A young Troy Roberts, playing footy in Jamaica. Photo courtesy of Troy Roberts Abel Xavier in 2004. Photo courtesy of AP Photo
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Why Do Soccer Boys Rock Such Crazy Hair? A Pro Player Explains

BY Troy Roberts | Tue. June 24, 2014 | 12:00 AM | Culture Culb
Soccer is just a sport, right? Not exactly. To many, soccer is considered an art form. It is the art of fluid body movements and delicate touches of the ball, all centered around a pristine canvas known as the pitch. And what would art be without out-of-the-box elements? 

One of the more noticeable standouts of the 2014 World Cup are the artistic expressions of hairstyles from players of all 32 countries, as our friends at DIS have noted. But, let's take it a few steps further. This is not a one-time phenomenon, nor is it happenstance. The trend may be catching fire with audiences now, but let's go back to the 1994 FIFA World Cup, held right here in the US: There were no flashy cleats, and definitely none of those made-for-fans uniforms that scream, "Buy Me!"  What you did find, was the marked foray into players rocking unique hairstyles in order to differentiate themselves. 

Differentiation and distinction: Defining factors that give the eccentric hairstyle tradition in soccer its backbone. It not only gives players a chance to display what makes them unique, it puts a spotlight on their respective countries and cultural backgrounds.

If you've ever attended a youth soccer tournament in America, you'll see how common it is for teams to bleach or color their hair, to sport fauxhawks and mohawks. As a 10-year-old, aspiring soccer player, I remember watching US National Team member Cobi Jones streak down the sidelines, his miniature dreadlocks flowing behind him as he diced through defenders. 

Little did I know that one day, I would be playing next to him on the Los Angeles Galaxy with my own unique, evolving hairstyles. In my nine-year professional career, the identity I created through my hair allowed me to express myself on the field as a professional, and made me recognizable to the fans (the day I shaved my head, even my parents didn't recognize me from the stands). 

My dad's side of the family is from Jamaica, so being half-Jamaican, I had always wanted to explore my roots. Exactly what roots, you ask? Yes, those would be the head-turning dreadlocks that are supposedly intrinsic to every Jamaican's head.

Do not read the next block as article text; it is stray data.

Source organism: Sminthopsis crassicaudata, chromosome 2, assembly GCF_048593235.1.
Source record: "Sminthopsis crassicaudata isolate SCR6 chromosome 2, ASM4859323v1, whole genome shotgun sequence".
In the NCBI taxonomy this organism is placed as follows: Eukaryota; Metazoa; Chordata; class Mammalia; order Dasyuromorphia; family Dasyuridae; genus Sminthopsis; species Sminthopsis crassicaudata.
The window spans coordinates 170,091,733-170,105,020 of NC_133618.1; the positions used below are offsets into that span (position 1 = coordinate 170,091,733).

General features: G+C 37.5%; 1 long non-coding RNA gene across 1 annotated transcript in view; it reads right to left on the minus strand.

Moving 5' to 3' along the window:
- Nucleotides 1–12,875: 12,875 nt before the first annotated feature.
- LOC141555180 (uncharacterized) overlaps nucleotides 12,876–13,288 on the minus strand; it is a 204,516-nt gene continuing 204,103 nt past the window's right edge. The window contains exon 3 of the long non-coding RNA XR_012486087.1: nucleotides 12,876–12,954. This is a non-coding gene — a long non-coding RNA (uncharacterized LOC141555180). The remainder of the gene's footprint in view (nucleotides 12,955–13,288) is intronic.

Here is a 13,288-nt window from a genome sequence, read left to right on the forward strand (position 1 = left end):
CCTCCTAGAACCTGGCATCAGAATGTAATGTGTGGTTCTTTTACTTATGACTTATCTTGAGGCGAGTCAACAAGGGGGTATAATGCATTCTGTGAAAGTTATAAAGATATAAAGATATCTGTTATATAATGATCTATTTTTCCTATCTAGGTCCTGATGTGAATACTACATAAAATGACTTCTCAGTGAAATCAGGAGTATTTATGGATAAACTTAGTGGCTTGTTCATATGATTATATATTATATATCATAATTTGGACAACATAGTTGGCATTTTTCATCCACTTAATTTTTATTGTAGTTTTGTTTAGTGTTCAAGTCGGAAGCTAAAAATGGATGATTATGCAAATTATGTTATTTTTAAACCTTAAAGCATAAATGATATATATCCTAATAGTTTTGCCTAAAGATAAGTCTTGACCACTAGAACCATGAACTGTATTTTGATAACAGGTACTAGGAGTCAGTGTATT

My journey began with the torturous in-between stage, where my hair looked as if my barber had neglected me for months. (If you've ever tried growing your hair out, you feel my pain.) Fortunately, my teammate-slash-roommate was an inspiration. He had what I wanted: dreadlocks. As we left for practice every morning, I would be reminded as to why I was going through these confusing hair stages.

Before making my dad—and Bob Marley—proud, I spent a couple of months rocking my version of the afro. The afro was a fan favorite; curious hands would always want to explore this majestic creature on my head. And, when my dreadlocks finally came into place, I felt accomplished. I had achieved a tradition sustained through soccer history as well as my own cultural background.

As my soccer career continued, so did my hairstyles. From cornrows to the mohawk to the extremely plain, shaved head, I've been an active participant in the hairstyle culture that exists within soccer. In essence, this is why soccer is an art form—no two teams (or players) are alike. Each representative is infused with culturally different backgrounds, which permeate out on the pitch.

So, as the World Cup continues, take note of how the best players in the world choose to make their fashion statement––or lack thereof––with their hairstyles. From the likes of Neymar (Brazil), Marouane Fellaini (Belgium), Asamoah Gyan (Ghana), to our very own Kyle Beckerman, the artistic expression of hairstyles will continues to grow as the norm across all countries who participate in The Beautiful Game, or, as the hosts call it, joga bonito



Troy's
All-Time Favorite Soccer 'Dos: 

COBI JONES (USA)
Cobi's dreadlocks have been one of the most recognizable hairstyles in our sport and has undoubtedly influenced the generation of pro athletes to follow, including myself.  

DAVID BECKHAM (ENGLAND)
I can tell you firsthand that my former teammate Becks has that Paul Mitchell, Garnier Fructis, and Vidal Sassoon hair. But, the ridiculous hair would be nothing if not for his lethal free-kick ability—and the legacy he's left on the pitch.

ABEL XAVIER (PORTUGAL)

Xavier's bleached-blonde 'do is not one to shy away from attention, or a bone-crunching tackle. 

Taribo West (Nigeria)
If there was ever a question as to creating your own personal identity and setting yourself apart from other players in the world, Taribo West put it to rest. 

CARLOS VALDERRAMA (COLOMBIA) 
There is light at the end of the tunnel for Colombian soccer…oh wait, that light is actually the legendary Carlos Valderrama's golden afro. Valderrama's iconic hair was done to perfection, much like his passing ability and control of the ball.


Troy Roberts is a nine-year MLS veteran for the Los Angeles Galaxy and the Rochester Rhinos (meaning, he's seen both Landon Donovan and David Beckham naked).  

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